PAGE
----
PARIS — At least nine people were swept out to sea and drowned off the southern coast of France on Wednesday as high seas stirred up by strong winds created dangerous swells that caught the swimmers by surprise.
“This toll is dramatic,” Eric Brocardi, a spokesman for the French National Federation of Firefighters, told the radio station Franceinfo on Thursday.
Mr. Brocardi said that the local authorities had expected rough seas, prompting advisories against or even banning swimming at certain beaches.
“Unfortunately, some people defied the ban,” he said.
Officials said that Wednesday’s heavy toll reflected the dangers of the Mediterranean Sea, considered to be generally calm but whose underwater currents can be treacherous.
Every year, hundreds of migrants drown trying to make the journey across the sea from Africa to Europe. In 2019, nearly 1,300 people died trying to make the crossing, according to the International Organization for Migration.
The deaths of the swimmers on Wednesday, according to French officials, also highlighted the shortcomings in communicating the risks of swimming, especially when no lifeguards are on duty.
All but one of the people who drowned were in their 60s and 70s, according to local French news reports. They died while swimming at various beaches in the regions of Aude, Bouches-du-Rhône and Hérault, which are all administrative divisions in southern France and include big cities such as Marseille and Montpellier.
A video attached to a message posted on Twitter on Wednesday by firefighters from Hérault, where five people were reported dead, showed deceptively small rollers crashing into the shoreline.
“Choppy seas are making water activities dangerous,” the message read. “Avoid swimming.”
The areas of Aude and Bouches-du-Rhône had been placed on a yellow storm alert and Hérault on orange alert on Wednesday, while the red flag was raised on several beaches, meaning that swimming was forbidden.
“I can’t understand how people could get into the water when the seas were rough,” Jordan Dartier, the mayor of Vias, a city in Hérault where one person drowned, told the French broadcaster LCI. “It’s a dramatic day for our region.”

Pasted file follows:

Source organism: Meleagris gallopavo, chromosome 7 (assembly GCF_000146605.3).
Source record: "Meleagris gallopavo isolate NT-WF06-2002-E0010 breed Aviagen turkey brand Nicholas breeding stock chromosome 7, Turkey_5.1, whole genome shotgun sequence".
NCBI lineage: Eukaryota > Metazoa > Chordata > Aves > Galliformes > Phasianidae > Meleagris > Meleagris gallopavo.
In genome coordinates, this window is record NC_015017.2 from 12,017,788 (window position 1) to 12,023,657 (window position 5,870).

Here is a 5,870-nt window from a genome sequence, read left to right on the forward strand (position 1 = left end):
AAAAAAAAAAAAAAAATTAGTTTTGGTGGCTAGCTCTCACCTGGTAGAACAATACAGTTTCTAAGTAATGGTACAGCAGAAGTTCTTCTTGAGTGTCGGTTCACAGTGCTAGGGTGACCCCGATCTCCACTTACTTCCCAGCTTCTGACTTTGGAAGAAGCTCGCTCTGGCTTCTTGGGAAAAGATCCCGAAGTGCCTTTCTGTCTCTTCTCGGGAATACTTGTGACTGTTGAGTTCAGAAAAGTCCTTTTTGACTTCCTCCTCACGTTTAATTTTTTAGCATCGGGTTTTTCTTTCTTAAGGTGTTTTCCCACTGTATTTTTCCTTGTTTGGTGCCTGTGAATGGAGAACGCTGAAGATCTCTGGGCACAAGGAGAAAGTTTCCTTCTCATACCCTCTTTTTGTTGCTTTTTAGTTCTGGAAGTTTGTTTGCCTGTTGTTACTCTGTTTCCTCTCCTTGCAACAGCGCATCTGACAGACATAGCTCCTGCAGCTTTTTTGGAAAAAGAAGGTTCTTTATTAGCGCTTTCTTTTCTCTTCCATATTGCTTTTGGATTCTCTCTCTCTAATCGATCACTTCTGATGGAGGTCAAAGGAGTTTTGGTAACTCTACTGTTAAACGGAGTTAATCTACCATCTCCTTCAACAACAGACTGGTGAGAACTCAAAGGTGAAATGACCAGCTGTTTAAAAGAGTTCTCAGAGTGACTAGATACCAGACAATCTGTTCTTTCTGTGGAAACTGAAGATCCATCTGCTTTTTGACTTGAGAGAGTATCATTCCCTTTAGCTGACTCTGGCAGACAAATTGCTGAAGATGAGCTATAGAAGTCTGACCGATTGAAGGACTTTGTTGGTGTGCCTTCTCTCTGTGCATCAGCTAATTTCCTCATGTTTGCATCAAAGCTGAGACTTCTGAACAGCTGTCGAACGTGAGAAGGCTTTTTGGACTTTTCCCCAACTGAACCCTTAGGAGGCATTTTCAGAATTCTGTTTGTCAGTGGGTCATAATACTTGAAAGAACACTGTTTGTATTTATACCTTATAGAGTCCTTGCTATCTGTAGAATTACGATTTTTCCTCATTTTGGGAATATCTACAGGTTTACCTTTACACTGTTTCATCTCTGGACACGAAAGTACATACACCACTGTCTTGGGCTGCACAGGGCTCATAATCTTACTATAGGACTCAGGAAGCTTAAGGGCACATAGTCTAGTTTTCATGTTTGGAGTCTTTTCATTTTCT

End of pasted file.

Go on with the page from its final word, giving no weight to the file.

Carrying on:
Several rescue officials have suggested that the warm weather had tempted people to swim and that the waves, while not looking dangerous, concealed perilous underwater currents.
“The water is warm, you think you are going to have fun, and quickly you are pulled toward the open sea and toward the bottom, and you get exhausted trying to come back. This is what causes the drowning,” Aurélien Manenc, chief of the firefighting department in Hérault, told the broadcaster TF1.
Some officials also said that a lack of lifeguards after the end of the summer vacation season had raised the risk for swimmers. Despite being relatively late in the year, many people have flocked to beaches in southern France this September, attracted by the unusually warm weather.
“We will have to ask ourselves the question of the monitoring of our beaches: Should it continue in September?” Patrick Vignal, a lawmaker representing the Hérault region, told the channel BFMTV.
Mr. Vignal also questioned whether would-be swimmers had received sufficient warning from the local authorities.
According to the health authorities in France, 250 fatal drownings were reported from June to August this year, a 5 percent decrease compared with the same period in 2018, the last time the figures were collected.